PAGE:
Four years ago, Delhi-born Kunal Bahl launched an e-commerce site called Snapdeal with his best friend from childhood.

Snapdeal is set to pull in $500 million in revenue this fiscal year and is likened in the press to eBay and Alibaba. Bahl confirmed exclusively to VentureBeat that he is plotting to take the company public in the U.S. soon. It will likely list in the next 12 to 24 months, although Bahl revealed in an interview that “it could be sooner.” The Wall Street Journal first published a report on the company’s funding intentions in January of 2014 but did not receive a confirmation from a spokesperson.

This week, I caught up with Bahl to discuss his IPO and expansion plans. Bahl, who recently celebrated his 30th birthday, had plenty of thoughts to share about managing relationships with investors and the state of the market in India. Most impressive of all is his founding story, which demonstrates first-hand that a Silicon Valley-centric perspective may soon be a thing of the past.

Starting Snapdeal

Like most entrepreneurs, Bahl has experienced myriad failures and setbacks.

He graduated from Wharton business school with job offers from both Deloitte and Microsoft. But neither company could secure him a visa to remain in the U.S. Reluctant to give up, Bahl forged a high-profile campaign to rationalize the visa program for entrepreneurs. Those efforts failed and he returned to his native India with no set plans for the future.

That rejection was the best thing that could have happened to Bahl.

He joined up with close friend and cofounder Rohit Bansal to brainstorm ideas for an e-commerce venture. Bahl rigorously studied online businesses, such as eBay, Zappos, Alibaba, and Amazon. He borrowed certain aspects of these business models, while shedding others. (Note: eBay would later invest $50 million in Snapdeal.)

Bahl realized that the e-commerce market in India was extremely fragmented. Back in 2010, it was a combination of mom-and-pop shops and a few nationwide retailers. E-commerce was a tricky bet as shoppers in India are notoriously wary of using debit and credit cards online. About half of online transactions in India are paid with cash on delivery.

But Bahl saw a gap for a company that could select the best independent businesses and sell their high-quality products online. Snapdeal was carefully designed to instill consumers with confidence in online retail. Snapdeal only sells new products, which can be returned within seven days free of charge.

Snapdeal’s model is most similar to China’s dominant e-commerce company Alibaba. Employees screen potential buyers before approving them to sell their wares on Snapdeal. The ideal seller should expect to enter into “a long term relationship” with Snapdeal — ideally an exclusive one, Bahl said.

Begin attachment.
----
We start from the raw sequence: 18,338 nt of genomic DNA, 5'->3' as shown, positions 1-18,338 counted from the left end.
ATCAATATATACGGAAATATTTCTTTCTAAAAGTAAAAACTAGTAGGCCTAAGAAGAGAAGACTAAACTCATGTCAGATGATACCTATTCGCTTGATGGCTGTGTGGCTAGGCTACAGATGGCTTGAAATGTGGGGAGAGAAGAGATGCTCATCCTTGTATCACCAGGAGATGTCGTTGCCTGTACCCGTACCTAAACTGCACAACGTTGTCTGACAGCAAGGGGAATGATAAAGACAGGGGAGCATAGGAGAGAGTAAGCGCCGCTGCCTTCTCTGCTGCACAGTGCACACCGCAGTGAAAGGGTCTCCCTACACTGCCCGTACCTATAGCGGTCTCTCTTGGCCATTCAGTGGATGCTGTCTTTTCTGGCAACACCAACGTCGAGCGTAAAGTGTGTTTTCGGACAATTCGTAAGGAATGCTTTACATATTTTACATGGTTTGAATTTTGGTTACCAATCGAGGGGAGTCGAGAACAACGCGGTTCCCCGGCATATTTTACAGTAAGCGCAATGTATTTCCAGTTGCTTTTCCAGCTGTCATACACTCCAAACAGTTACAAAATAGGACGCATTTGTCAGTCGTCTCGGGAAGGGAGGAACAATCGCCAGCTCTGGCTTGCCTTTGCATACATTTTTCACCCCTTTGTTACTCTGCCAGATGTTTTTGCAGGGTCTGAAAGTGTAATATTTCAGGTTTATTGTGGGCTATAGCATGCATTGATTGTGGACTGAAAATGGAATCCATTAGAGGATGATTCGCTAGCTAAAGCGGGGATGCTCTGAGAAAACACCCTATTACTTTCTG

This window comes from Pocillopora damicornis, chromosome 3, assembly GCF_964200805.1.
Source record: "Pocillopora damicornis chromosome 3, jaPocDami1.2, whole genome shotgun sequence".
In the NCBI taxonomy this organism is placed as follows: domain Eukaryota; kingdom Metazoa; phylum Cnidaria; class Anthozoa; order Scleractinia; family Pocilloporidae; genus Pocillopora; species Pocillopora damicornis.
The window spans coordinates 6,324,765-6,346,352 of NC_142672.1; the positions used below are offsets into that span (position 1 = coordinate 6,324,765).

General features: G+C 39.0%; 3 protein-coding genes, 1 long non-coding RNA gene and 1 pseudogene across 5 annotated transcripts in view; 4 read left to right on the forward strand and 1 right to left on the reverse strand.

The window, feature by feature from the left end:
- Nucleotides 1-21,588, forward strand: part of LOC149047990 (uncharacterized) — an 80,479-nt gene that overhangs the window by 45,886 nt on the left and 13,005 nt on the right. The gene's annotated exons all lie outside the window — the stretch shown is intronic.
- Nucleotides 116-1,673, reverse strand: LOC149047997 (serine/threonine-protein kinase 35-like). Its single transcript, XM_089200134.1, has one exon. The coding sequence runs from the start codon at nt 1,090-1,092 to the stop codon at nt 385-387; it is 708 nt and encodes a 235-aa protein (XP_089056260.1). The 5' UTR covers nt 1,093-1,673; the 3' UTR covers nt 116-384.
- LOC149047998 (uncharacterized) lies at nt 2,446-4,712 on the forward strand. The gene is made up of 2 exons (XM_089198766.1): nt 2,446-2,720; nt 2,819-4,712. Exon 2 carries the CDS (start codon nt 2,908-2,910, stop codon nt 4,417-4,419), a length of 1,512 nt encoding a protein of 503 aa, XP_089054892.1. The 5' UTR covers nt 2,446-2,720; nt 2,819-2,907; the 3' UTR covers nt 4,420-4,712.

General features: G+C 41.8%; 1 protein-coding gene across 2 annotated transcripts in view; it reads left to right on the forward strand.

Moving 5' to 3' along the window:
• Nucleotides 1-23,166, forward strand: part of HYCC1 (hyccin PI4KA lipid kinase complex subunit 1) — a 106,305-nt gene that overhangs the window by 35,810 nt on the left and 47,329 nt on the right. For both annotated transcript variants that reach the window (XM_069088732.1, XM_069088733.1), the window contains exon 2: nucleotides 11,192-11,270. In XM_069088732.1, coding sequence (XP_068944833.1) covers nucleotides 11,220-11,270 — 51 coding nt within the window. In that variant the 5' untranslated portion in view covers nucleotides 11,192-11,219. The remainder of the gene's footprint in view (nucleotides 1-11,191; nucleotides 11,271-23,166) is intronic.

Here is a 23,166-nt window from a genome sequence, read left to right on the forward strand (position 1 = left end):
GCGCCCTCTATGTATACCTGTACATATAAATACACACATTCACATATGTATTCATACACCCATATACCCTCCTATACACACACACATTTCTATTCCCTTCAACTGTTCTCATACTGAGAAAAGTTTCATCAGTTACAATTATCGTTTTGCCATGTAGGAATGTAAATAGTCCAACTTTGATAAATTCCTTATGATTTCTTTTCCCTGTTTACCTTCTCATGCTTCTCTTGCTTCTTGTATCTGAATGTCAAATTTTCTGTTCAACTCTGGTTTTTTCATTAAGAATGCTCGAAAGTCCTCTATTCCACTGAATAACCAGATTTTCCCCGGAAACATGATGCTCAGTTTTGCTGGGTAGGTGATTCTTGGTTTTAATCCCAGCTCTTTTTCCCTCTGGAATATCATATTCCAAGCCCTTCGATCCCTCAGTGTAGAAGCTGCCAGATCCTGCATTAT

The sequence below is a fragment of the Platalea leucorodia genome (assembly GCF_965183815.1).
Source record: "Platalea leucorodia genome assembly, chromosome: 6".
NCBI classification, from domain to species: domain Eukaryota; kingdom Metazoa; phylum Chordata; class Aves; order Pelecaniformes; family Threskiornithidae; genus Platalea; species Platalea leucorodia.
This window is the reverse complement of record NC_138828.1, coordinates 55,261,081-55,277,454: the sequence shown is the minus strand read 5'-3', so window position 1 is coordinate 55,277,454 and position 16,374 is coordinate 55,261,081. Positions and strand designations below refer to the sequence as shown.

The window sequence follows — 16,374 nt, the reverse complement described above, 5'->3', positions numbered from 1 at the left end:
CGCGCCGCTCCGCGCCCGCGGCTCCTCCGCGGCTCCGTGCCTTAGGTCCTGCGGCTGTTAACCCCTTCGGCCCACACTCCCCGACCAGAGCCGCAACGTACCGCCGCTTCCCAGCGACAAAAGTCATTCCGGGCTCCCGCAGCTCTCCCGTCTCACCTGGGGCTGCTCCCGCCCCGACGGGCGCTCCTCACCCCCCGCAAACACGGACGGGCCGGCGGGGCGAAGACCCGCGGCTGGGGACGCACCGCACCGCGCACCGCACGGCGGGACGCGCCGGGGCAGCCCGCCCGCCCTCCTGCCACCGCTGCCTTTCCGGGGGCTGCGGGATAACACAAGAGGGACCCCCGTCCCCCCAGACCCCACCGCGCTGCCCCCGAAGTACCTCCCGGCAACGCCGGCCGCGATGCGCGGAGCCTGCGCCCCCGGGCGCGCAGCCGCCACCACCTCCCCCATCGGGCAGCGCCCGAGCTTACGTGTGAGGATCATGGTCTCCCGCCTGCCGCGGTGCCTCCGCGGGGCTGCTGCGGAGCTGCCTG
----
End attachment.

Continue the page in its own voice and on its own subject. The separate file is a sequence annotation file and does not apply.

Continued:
Once Snapdeal has approved a seller, it will handle everything else. Snapdeal deals with transactions, shipping, and fulfillment (merchandise will arrive in a Snapdeal branded box). Buyers never contact the sellers, as Snapdeal takes responsibility for any postage and packaging issues. Bahl said the company doesn’t plan to sell its own inventory anytime soon.

Running an online business in India

Snapdeal offers sellers in India access to a vast pool of buyers and a built-in web presence. An estimated 150 million people in India have access to the Internet.

Snapdeal also boasts a strong mobile offering to cater to shoppers on the go. According to Gartner’s report, smartphone sales in India increased by 166.8 percent in the fourth quarter of 2013, making India the fastest-growing smartphone market in that quarter. According to Bahl, mobile sales account for about 30 percent of the business, which does not include tablets. “The tsunami of new users are on mobile,” said Bahl.

Bahl said he believes he can build a company that can generate a billion dollars in annual sales (the holy grail for e-commerce) in India. He may expand the company to Australia, but that’s not a high priority at present.

Snapdeal has grown its team to 1,200 employees, which is modest given its revenue. The company is able to retain its top developer talent by offering a few perks: Employees with a long commute get a free Wi-Fi enabled car service. Bahl said it frees up a few hours of time each day for workers to answer email or rest. He describes New Delhi as frenzied and dynamic with plenty of commotion and traffic on the street. “My job is to insulate my company and people from any friction in the environment,” he told me.

Bahl is frequently on the road, as his other priority is to court foreign investors and prepare the company for a successful IPO. “We are the market leading company in the largest growing space in India,” he said. “People who didn’t invest in Alibaba won’t want to miss the one in India.”

Since 2010, Snapdeal has raised a total of $202 million in funding from eBay, Intel Capital, Bessemer Venture Partners, and others.

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